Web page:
-Roman

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2000\11\07@064049 by Mark Hull

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Hi Roman

I've done a fair amount of work with IR, and the best solution I've used is a fresnel type lens and linear CCD array.
The fresnel lens was simply a strip cut from a cheap alarm PIR detector.
The CCD array was placed at an angle to the fresnel.The fresnel focusses the IR, filters daylight, and "segments" the source. By checking which CCD segments are lit, you can determine distance to source. By using 2 detectors 1meter apart you can triangulate quite acurately.
Heat seeking missiles generally use a spinning 'reticule' (which is a disk with masked off regions, starting wide at the periphery and getting narrower toward the center) and a single detector.
If the disk is spinning at a constant known speed, then the pulse width of the detected IR is longer the further off axis it is.
I can's say much more without violating various contracts and agreements.

Maybee these ideas will help you, but one problem to watch out for. Moisture in the air stops IR dead in it's tracks. The more humid or misty the conditions, the shorter the travel (makes sense since IR is essentially heat)

Cheers
Mark

-------------------------------------------------------------------
Mark Hull
Engineering/Technical
EMS (Africa) (Pty) Ltd
PO Box 1026, Melville, 2109, South Africa
Ph +27 11 482 4470 Fax +27 11 726 2552

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2000\11\07@201921 by John Mullan

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I missed the original post, so I hope I'm not repeating an already asked
question here.

I was thinking of using to motorized cars (mysteriously disappeared from
kids toy box) and fitting them with a PIC, IR LED(s) and IR sensors.  The
idea being that the cars would seek out each other and play a game of tag.

Question: What would be the optimum price/performance configuration.  My
thought was a couple of LEDs and sensors per car.  Perhaps 4 (front, rear,
sides).

Any comments and/or suggestions??

Thanks,

John


-----Original Message-----
From: pic microcontroller discussion list
[.....PICLISTKILLspamspam@spam@MITVMA.MIT.EDU]On Behalf Of Mark Hull
Sent: Tuesday, November 07, 2000 6:39 AM
To: PICLISTspamKILLspamMITVMA.MIT.EDU
Subject: Re: [EE]: Infra red tracker


Hi Roman

I've done a fair amount of work with IR, and the best solution I've used is
a fresnel type lens and linear CCD array.

--- etc, etc, etc ---

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2000\11\08@092206 by staff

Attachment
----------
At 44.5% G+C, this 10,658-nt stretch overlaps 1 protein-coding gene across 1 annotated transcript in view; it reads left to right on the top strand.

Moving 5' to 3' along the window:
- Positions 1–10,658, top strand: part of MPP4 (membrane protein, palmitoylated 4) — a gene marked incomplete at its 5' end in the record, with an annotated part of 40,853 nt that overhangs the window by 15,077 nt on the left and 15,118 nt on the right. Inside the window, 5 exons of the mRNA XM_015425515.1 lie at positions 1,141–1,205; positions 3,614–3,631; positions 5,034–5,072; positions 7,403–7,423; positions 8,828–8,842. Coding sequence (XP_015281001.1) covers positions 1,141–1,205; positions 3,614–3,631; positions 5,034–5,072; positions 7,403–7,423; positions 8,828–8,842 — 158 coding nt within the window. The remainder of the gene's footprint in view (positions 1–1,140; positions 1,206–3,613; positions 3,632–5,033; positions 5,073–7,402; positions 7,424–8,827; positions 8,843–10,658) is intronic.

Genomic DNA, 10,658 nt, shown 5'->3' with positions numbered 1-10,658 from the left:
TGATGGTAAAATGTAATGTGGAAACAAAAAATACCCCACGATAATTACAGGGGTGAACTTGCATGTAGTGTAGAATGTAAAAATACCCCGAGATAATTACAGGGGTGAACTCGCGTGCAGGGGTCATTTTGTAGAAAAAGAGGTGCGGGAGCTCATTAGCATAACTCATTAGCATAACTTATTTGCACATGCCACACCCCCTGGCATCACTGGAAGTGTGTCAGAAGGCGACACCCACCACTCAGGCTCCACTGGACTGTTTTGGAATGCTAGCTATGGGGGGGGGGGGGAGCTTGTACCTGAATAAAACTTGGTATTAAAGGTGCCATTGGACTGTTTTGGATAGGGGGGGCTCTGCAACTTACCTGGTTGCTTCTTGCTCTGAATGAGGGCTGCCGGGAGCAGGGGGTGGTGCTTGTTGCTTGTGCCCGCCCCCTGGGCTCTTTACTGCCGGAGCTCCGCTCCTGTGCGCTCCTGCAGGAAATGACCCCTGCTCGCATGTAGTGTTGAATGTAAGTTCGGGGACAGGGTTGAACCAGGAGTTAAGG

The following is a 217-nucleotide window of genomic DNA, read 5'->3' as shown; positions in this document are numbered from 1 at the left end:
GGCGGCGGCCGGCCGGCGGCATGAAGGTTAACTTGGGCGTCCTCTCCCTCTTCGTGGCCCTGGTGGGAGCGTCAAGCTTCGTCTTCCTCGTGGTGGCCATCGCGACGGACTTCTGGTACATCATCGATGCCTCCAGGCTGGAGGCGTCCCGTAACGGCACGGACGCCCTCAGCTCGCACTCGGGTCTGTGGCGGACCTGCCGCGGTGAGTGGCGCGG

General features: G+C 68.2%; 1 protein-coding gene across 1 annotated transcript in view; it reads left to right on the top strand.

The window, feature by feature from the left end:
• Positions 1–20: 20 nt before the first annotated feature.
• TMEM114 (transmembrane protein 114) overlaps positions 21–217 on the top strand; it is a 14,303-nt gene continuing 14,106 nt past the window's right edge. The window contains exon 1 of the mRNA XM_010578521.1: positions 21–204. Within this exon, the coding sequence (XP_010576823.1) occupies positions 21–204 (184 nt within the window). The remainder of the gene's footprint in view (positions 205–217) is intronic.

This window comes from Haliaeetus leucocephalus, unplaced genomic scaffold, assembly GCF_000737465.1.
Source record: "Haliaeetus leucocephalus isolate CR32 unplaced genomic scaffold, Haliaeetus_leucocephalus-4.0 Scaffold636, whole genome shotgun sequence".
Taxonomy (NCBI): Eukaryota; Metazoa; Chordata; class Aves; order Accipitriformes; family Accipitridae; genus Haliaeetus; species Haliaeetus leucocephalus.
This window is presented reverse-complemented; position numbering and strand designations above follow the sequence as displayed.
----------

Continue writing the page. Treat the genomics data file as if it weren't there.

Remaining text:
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John Mullan wrote:
>
> I missed the original post, so I hope I'm not repeating an already asked
> question here.
>
> I was thinking of using to motorized cars (mysteriously disappeared from
> kids toy box) and fitting them with a PIC, IR LED(s) and IR sensors.  The
> idea being that the cars would seek out each other and play a game of tag.
>
> Question: What would be the optimum price/performance configuration.  My
> thought was a couple of LEDs and sensors per car.  Perhaps 4 (front, rear,
> sides).
>
> Any comments and/or suggestions??
>
> Thanks,
>
> John


John, you could get a pretty good result with just two sensors,
a right and left, angled outward at about 45 degrees. Since it
has a PIC brain you can have a scan routine for turning the cars
around and looking for the other car. Mind you, differential drive
is much better for what you want than "car" type steering. It helps
if they can turn around on the spot!

If price is a big issue I would put one transmitter led at the top
center of the car, and right/left "eyes" to sense it.
-Roman

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2000\11\10@040321 by Peter L. Peres

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>front, rear, sides

I think that corners is a better policy. There was a robot project in some
magazine that used this arrangement and it seems to be better. You can
'aim' better if the left/right discrimination occurs on the axis of the
vehicle.

The project used a 16F84 in each robot, 4 sensors (modulated IR), and one
modulated IR transmitter looking everywhere (4 LEDs back to back). The
sensors looked NE, SE, SW, NW and the LEDs N, S, E, W. The drive was two
modified RC servos (potentiometer removed for freewheeling - like that
British school robot project thing).

The tagged robot could know whence the bad guy was coming (both robots
would transmit bursts at constant but different rates). The detectors
doubled as proximity sensors when something was real close (it would
reflect the own transmitter).

hope this helps,

Peter